The dialed digit string is then transferred from the mobile phone 10 to a cellular tower 14, and forwarded from the cellular tower 14 to a mobile switching center (MSC) 16. As will be apparent to those skilled in the art, the switching center 16 may include one or more processors and associated software and/or firmware, as well as program storage devices for storing such software and/or firmware, various input/output interfaces, and customized, application specific hardware circuitry. The switching center 16 operates to perform a trigger step, which determines special processing that is to be performed in response to the prefix code within the dialed digit string. In this regard, the switching center 16 is provisioned with a dialed digit trigger associated with dialed digit strings including the predetermined prefix code, for example #400. When a call is received by the switching center 16 that includes the predetermined prefix code, in this case #400, within the dialed digit string of the call, the switching center 16 performs a translation step in which the switching center 16 determines a point code destination address for further processing of the call. The translation step identifies an SS7 network point referred to as an SCP (Service Control Point). The SCP is reached via an SS7 addressing scheme called point codes, similar in nature to IP addresses on the Internet. Using the point code destination address determined in this way, the switching center 16 initiates a request message to be sent to a system that is responsible for further processing of the call. For example, the request message may consist of an IS-41/ANSI-41 Origination Request (OREQ) message. While in the case of a CDMA type intelligent network, an OREG message may be used, alternatively, an equivalent message may be used within a GSM-MAP (Global Systems For Mobile Communication—Mobile Application Part) system using the CAMEL (Customized Applications for Mobile Enhanced Logic) application protocol. As shown in
The request message 18 transmitted by the switching center 16 is received by the SCP (Service Control Point) system 20. The SCP 20 may include one or more server computer systems, each of which may include one or more processors and associated software and/or firmware, as well as program storage devices for storing such software and/or firmware, various input/output interfaces, and customized, application specific hardware circuitry. The SCP 20 processes the received request message 18 by first determining whether the MIN in the request message is associated with a previously established user account. If so, then the MIN is considered a known MIN, and the SCP 20 causes a “Thank You” message to be played back to the user indicating that the request for product information will be processed. Such a “Thank You” message may, for example, be provided completely through the signaling mechanisms of the underlying SS7 network, and does not require establishment of a voice connection. However, alternatively, a voice connection to an IVR (Interactive Voice Response) system may be used to provide a “Thank You” message to the user indicating that the request has been satisfied. Moreover, some other kind of signal may be used in this regard, such as a beep or tone provided to the user indicating completion of the request.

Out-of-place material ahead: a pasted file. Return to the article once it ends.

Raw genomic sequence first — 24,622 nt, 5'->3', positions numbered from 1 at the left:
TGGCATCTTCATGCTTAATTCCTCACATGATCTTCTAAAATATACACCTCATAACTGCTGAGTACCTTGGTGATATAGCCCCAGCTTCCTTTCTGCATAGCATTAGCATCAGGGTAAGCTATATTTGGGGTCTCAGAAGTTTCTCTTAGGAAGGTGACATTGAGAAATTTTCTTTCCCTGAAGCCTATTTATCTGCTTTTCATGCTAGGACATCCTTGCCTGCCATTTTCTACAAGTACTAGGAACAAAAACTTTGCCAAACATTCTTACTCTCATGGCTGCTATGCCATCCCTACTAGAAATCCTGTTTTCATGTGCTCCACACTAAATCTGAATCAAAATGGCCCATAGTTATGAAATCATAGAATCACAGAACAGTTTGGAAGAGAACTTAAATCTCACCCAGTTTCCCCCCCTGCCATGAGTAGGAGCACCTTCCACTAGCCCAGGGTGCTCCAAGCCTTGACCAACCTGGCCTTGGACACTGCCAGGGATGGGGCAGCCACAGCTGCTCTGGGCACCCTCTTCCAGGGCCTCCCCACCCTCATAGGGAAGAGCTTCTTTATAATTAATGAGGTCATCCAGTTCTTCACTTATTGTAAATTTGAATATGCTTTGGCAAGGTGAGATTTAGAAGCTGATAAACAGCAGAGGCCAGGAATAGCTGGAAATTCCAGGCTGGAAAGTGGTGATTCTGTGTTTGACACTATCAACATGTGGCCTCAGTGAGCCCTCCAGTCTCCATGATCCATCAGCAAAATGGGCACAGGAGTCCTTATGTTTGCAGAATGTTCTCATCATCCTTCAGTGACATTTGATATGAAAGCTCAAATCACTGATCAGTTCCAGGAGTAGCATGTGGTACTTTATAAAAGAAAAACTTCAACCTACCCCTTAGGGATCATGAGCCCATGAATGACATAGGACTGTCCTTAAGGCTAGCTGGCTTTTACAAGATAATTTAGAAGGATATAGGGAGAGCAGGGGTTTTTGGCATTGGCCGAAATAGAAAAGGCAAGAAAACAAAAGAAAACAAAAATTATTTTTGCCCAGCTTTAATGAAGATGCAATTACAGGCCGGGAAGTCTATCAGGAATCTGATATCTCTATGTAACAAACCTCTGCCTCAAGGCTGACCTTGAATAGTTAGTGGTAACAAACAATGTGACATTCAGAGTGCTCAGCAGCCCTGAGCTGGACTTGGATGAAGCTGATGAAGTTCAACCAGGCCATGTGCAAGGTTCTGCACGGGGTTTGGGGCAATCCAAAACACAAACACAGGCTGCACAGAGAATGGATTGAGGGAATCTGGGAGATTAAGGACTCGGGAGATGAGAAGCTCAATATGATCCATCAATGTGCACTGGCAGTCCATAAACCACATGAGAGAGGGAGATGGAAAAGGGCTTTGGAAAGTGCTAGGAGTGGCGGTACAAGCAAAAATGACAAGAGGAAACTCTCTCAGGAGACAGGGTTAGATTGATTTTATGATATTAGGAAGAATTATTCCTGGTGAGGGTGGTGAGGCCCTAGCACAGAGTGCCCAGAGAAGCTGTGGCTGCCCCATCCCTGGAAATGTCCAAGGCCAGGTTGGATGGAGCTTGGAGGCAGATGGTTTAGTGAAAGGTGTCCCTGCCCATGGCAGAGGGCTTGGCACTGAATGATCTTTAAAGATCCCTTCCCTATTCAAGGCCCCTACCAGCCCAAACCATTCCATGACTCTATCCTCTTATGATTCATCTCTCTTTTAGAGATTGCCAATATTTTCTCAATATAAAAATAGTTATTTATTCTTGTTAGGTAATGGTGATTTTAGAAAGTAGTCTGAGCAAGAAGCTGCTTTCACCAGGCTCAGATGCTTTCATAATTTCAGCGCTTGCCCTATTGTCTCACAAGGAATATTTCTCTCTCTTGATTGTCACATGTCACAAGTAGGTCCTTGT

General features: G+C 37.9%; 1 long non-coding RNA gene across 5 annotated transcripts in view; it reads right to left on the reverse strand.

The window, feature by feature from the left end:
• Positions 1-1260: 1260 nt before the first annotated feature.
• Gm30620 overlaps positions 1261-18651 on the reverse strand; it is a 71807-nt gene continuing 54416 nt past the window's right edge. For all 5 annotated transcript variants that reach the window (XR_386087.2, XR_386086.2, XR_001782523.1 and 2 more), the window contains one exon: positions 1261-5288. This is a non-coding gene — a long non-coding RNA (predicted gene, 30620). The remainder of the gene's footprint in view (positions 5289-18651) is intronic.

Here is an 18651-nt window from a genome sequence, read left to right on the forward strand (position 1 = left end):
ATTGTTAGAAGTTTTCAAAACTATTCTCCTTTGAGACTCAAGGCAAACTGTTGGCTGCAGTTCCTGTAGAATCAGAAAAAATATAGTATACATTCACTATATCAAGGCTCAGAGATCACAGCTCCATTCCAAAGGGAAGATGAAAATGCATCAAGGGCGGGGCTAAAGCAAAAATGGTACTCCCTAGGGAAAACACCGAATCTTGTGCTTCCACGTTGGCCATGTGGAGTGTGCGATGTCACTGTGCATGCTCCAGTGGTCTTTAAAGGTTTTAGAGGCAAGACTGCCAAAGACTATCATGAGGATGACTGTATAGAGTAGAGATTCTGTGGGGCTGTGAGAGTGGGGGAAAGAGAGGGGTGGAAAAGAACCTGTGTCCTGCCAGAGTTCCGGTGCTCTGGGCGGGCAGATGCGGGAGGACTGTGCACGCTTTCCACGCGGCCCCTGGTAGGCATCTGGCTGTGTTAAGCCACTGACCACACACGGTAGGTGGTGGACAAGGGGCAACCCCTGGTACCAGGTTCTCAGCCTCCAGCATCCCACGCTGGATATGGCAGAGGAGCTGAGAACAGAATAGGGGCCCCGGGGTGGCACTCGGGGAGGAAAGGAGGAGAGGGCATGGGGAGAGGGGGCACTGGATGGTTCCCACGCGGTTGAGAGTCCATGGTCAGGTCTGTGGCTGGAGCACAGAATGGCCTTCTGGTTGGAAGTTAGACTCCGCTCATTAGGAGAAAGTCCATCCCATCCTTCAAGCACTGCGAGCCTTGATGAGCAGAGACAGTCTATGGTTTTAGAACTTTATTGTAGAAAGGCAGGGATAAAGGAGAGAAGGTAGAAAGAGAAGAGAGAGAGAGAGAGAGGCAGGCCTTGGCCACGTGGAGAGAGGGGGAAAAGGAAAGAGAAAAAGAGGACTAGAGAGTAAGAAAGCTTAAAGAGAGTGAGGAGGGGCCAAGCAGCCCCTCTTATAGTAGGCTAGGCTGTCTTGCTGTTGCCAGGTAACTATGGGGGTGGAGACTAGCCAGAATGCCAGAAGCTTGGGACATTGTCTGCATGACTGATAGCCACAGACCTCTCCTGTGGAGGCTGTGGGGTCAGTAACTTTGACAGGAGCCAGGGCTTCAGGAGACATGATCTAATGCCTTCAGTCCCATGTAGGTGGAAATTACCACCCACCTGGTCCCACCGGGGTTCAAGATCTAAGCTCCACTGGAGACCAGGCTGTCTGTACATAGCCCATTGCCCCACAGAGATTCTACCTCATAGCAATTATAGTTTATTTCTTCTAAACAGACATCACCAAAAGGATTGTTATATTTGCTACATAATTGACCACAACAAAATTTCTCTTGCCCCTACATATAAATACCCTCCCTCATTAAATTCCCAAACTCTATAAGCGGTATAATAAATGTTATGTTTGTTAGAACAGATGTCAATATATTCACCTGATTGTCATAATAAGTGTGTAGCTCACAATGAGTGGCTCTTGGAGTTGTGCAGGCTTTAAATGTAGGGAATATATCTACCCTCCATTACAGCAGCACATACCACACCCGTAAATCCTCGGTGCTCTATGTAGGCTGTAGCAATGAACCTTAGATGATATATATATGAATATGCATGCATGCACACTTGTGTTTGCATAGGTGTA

In the case where the MIN in the request message 18 is not associated with a user account that has previously been established, the SCP 20 operates to route the call to a call center via a voice connection, through which a call center operator can obtain information from the caller with which a user account can be established for the caller. Such information may include, for example, a delivery technique to be associated with the caller, such as an electronic mail (e-mail) address. As shown in
Further within the service SCP 20, a determination is made as to the specific product information or other action that is associated with the data code within the dialed digits string included in the request message. For purposes of illustration, the data code within the dialed digits string may be associated with a specific corresponding portion of advertiser's content, and thus the data code may also be referred to as an “advertiser code” within the dialed digits string. As shown in
In response to the MIN and digits dialed string sent to the CDS system 20 c, the CDS system 20 c operates to match 40 the data code within the dialed digit string with product information content that is to be delivered to the user. The CDS system 20 c then sends 42 an e-mail message over a TCP/IP Network 44, such as the World Wide Web, to the e-mail address associated with the user's account. Thus an e-mail message delivers product information, including any appropriate or suitable content, including HTML (HyperText Mark-up Language) or other content types, to the user's personal computer (PC) 46.